“Paralegals bring justice from wherever it is, to the people in police and prison cells. They are also readily available in the communities where people face simple disputes and village mediators come in to reconcile the parties. If it fails, they take it to subordinate or magistrate’s courts; and even higher if the parties are not satisfied with the outcome, and they appeal,” he said.
On his part, Nkhata Bay Police Station’s prosecutions officer Oscar Mulungu agreed that paralegals are their watchdogs, especially in observing the 48-hour rule.
“We have few prosecutors, which results in having more people on remand. But through their inspections, they remind us of how we ought to treat the suspects,” he said.
Likewise, Malawi Prison Service assistant commissioner and officer-in-charge for Mzuzu Prison, Owen Levi hailed Pasi paralegals for helping the prison service in facilitating trials.
“At the end of the day, their efforts help inmates to access justice. While some are acquitted, others get bail, and yet others are taken to court—helping us to maintain lower levels of inmates in the cells which are higher than the official capacity in our prisons,” said Levi.
Agreeing with Levi, Nkhata Bay Prison station officer Sanderson Nyambwani noted that with the rising population, crime rate is also increasing.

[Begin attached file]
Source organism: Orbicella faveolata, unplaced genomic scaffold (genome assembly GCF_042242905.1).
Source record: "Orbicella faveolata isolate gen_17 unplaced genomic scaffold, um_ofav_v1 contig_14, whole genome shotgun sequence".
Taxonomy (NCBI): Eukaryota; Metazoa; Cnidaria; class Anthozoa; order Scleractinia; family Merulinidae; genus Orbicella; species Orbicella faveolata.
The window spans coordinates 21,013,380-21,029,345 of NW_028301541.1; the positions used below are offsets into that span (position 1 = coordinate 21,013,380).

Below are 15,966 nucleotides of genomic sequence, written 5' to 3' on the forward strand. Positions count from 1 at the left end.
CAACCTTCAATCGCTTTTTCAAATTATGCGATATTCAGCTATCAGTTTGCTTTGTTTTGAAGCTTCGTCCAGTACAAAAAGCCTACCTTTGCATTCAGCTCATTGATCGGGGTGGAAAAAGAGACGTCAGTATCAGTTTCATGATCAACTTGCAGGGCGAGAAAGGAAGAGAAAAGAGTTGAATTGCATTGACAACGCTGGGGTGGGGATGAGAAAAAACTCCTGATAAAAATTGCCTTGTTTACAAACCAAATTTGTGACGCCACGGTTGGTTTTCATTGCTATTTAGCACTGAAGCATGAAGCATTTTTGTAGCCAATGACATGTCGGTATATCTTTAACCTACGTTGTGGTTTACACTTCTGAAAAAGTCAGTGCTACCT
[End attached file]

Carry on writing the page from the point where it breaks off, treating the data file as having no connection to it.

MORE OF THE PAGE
The result, he said, is prison overcrowding, and Pasi is helping them not to have many people in custody.
“Nkhata Bay Prison was meant to hold 80 people, but now we have about 178. And it is not only us; all other prisons are also overpopulated, putting suspects and prison officers at risk of contracting communicable diseases,” he said.
But even in places far from formal justice systems, community paralegals, also known as village mediators, resolve disputes amicably.
Pasi national director highlighted that the village mediators, exposed to human rights training, are aware of the required phases of mediation.
“They are well equipped to help people resolve their differences through mediation,” he said.
Lackson Nkhambule from Mbondolo Village, T/A Kampingo Sibande in Enyazini, Mzimba is among many who have escaped police custody because of village mediators.
Him and his friend had a misunderstanding over a goat. When the matter went to police, they were referred to village mediators. After the mediation, he paid back for the goat, and now they live harmoniously.
The village mediators are also easing the burden off traditional leaders, by handling minor cases at community level.
Group village head Mbondolo Nkhambule said the chiefs now only handle more complex cases.
He further stated that with village mediators, matters are handled in a confidential fashion.
“At the chief’s court anyone can listen to the proceedings and this can be embarrassing. Another advantage with village mediators is that they handle the disputes for free. Community members would have to pay traditional court fees (chabwalo) for chiefs to handle their cases,” he said.
Paralegals have offered legal advice to 313 431 people in police stations, prisons and courts, who directly or indirectly broke the law. They have so far facilitated the release of 93 893 detainees from prisons, juvenile centres and police stations.
The village mediators, on the other hand, have registered 58 358 cases, 14 percent of which were domestic violence related; 24 percent marital issues and 62 percent were general cases. Out of all these registered cases, village mediators have resolved 52 681 cases and referred the rest to other relevant justice institutions.